1 Aug 2012

More cuts tipped in discretionary spending

1:16 pm on 1 August 2012

A survey by Dun & Bradstreet in New Zealand shows more than 65% of people are planning deeper cuts in discretionary spending.

A quarterly consumer credit expectations survey by the agency has found half of respondents are worried about their current financial situation.

Dun & Bradstreet's data shows people plan to spend less because of ongoing economic uncertainty both here and in the Eurozone.

New Zealand general manager John Scott says 66% of people say they are less likely to buy non-essential items.

Respondents say they are less likely to buy non-essential items which until now have resisted recessionary pressures, such as beauty treatments and new mobile phone contracts.

The survey indicates that families are increasingly vulnerable.

It says 56% of those with children are concerned about their current financial situation, 7% above the national average and 13% above the figure for couples with no children.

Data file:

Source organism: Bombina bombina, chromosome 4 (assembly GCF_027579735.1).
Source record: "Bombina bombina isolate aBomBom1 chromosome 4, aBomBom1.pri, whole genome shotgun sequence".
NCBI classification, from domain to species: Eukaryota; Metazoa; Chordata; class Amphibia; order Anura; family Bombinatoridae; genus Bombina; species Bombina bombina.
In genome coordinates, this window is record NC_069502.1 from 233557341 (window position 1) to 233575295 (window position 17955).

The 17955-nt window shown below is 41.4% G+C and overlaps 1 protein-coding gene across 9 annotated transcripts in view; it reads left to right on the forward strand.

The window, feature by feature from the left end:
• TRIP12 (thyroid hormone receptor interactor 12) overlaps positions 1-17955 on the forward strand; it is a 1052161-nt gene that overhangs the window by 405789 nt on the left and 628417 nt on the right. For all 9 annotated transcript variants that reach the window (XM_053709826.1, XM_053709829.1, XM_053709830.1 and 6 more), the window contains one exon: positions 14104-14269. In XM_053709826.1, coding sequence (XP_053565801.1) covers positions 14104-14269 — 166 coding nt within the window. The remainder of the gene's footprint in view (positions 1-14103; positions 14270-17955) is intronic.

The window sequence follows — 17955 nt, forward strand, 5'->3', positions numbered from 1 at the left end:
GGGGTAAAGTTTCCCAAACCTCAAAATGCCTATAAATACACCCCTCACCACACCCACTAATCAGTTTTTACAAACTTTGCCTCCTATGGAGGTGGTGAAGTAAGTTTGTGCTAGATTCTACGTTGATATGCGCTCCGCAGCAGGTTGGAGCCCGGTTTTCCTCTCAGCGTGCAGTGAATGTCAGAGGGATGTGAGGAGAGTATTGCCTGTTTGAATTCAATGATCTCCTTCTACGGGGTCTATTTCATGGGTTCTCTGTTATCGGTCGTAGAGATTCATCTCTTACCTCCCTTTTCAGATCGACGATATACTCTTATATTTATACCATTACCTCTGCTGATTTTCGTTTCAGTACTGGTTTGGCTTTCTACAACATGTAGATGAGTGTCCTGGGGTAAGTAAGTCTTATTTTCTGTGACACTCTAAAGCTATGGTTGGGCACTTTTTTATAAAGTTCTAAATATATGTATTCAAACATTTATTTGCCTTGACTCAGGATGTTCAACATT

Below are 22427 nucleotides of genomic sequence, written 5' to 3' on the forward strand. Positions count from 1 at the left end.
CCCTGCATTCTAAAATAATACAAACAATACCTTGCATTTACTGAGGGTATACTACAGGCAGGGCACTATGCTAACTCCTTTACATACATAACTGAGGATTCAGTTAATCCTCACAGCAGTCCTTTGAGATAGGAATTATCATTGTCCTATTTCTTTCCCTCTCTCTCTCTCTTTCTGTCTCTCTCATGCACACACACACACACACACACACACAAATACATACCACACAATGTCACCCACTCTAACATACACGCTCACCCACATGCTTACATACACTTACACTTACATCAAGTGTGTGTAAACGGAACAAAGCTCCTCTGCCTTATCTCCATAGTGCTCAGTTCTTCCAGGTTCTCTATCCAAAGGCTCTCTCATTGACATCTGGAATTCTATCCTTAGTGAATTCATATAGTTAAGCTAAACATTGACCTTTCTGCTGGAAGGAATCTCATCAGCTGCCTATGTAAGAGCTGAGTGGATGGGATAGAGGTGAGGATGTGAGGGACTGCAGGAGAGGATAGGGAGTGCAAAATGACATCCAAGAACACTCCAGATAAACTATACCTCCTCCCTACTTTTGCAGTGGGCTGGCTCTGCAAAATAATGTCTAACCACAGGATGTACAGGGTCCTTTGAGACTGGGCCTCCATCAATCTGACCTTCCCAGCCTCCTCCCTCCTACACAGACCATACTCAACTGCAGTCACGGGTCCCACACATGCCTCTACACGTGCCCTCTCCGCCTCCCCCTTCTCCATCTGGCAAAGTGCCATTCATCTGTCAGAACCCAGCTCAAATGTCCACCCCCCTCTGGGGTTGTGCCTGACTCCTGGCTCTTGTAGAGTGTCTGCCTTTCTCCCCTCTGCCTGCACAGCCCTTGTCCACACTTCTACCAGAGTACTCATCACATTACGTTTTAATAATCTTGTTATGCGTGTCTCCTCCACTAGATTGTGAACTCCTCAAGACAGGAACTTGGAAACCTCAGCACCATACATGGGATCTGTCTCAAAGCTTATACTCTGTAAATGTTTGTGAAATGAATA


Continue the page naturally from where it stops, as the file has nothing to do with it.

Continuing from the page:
At the same time, more than a third of families surveyed think they'll have difficulties meeting their credit commitments, as compared to 24% of childless couples.

Dining out less

The Restaurant Association says people are responding to tough economic times by changing where and how often they eat out.

The association says a new survey conducted with American Express shows 33% of people are reducing the number of times they eat out.

Chief executive Marisa Bidois says 12% are visiting less expensive restaurants.